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FiveThirtyEight

Politics

For the third consecutive week, our overall Senate forecast remains the same. We project the Democrats to control 55.3 seats, the Republicans 42.7, and independents two seats in the 111th Congress. However, there is movement in some individual races.

The most notable case in Alaska, where two polls taken after Ted Stevens’ indictment have Democratic candidate Mark Begich ahead by 13 and 21 points, respectively. Although there is a chance that Stevens could be primaried out, none of the other Republican opponents were doing any better against Begich. We now classify Alaska as a likely Democratic pickup.

The Mississippi-B seat has moved from Toss-Up to Lean GOP as a result of new Rasmussen polling that shows Roger Wicker 9 points ahead of Democratic challenger Ronnie Musgrove. In general, the Democrats seem to be losing a little ground in traditionally red states against GOP incumbents. This could perhaps be because of a slight improvement in perceptions of the Republican brand, as a result of issues like offshore drilling and the improved conditions in Iraq. More generally, although Senate races frequently break late, there are a number of cases such as in North Carolina and Kentucky in which Democrats are losing time off their clocks while failing to close the polling gap, which costs them incrementally each week.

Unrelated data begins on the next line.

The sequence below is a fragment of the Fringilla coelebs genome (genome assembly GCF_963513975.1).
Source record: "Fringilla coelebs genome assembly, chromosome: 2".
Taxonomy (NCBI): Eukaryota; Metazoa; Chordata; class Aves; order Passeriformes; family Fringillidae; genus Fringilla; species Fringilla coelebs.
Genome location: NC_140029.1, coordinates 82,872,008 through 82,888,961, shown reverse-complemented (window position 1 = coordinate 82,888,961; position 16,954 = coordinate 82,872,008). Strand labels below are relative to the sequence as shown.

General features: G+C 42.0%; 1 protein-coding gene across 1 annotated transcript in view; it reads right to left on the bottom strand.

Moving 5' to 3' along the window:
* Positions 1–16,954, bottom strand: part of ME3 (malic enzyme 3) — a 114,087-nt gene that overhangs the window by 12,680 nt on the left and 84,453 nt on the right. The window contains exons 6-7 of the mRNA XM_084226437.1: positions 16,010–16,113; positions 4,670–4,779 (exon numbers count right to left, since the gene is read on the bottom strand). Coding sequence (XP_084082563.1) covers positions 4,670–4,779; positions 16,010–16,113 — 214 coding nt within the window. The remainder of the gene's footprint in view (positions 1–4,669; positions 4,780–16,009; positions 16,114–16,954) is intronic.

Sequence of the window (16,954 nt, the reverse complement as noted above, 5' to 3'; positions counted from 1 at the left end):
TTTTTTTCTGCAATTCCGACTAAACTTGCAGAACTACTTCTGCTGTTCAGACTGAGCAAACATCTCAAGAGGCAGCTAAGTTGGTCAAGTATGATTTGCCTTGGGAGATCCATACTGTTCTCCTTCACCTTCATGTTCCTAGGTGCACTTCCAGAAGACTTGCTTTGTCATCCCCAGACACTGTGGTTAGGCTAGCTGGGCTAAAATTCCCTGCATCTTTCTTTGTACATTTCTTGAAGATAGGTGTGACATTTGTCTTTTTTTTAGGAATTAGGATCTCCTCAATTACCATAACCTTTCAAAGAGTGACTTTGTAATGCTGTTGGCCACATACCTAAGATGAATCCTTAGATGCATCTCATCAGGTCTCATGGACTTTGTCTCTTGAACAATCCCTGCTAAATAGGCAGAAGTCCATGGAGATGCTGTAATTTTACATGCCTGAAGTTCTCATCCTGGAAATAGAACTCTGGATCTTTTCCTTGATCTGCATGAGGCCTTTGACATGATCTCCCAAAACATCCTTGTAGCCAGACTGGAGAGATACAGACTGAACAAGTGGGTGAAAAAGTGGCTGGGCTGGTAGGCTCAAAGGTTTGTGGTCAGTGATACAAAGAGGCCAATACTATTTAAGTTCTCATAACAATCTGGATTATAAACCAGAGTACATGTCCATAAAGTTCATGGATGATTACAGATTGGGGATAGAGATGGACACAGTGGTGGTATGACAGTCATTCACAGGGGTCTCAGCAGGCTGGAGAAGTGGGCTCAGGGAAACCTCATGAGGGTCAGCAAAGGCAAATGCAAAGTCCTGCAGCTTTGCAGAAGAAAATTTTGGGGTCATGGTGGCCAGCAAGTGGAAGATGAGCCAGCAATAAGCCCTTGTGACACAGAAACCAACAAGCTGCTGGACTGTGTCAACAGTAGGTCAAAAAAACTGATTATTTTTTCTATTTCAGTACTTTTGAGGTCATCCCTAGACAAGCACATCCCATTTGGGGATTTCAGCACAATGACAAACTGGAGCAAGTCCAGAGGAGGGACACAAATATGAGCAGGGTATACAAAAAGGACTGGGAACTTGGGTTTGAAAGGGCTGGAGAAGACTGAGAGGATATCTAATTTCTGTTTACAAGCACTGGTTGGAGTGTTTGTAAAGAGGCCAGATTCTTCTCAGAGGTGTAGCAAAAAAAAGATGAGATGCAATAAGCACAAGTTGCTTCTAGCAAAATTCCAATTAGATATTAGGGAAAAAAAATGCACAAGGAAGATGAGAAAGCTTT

One race to keep an eye on, however, might be in Idaho. A Research 2000 poll — the first independent poll out of Idaho in months — shows Republican Jim Risch with a 10-point lead over Larry LaRocco. However, there remain a lot of votes up for grabs in this race, as 24 percent of the electorate is either uncommitted or say they’ll vote for a third party.


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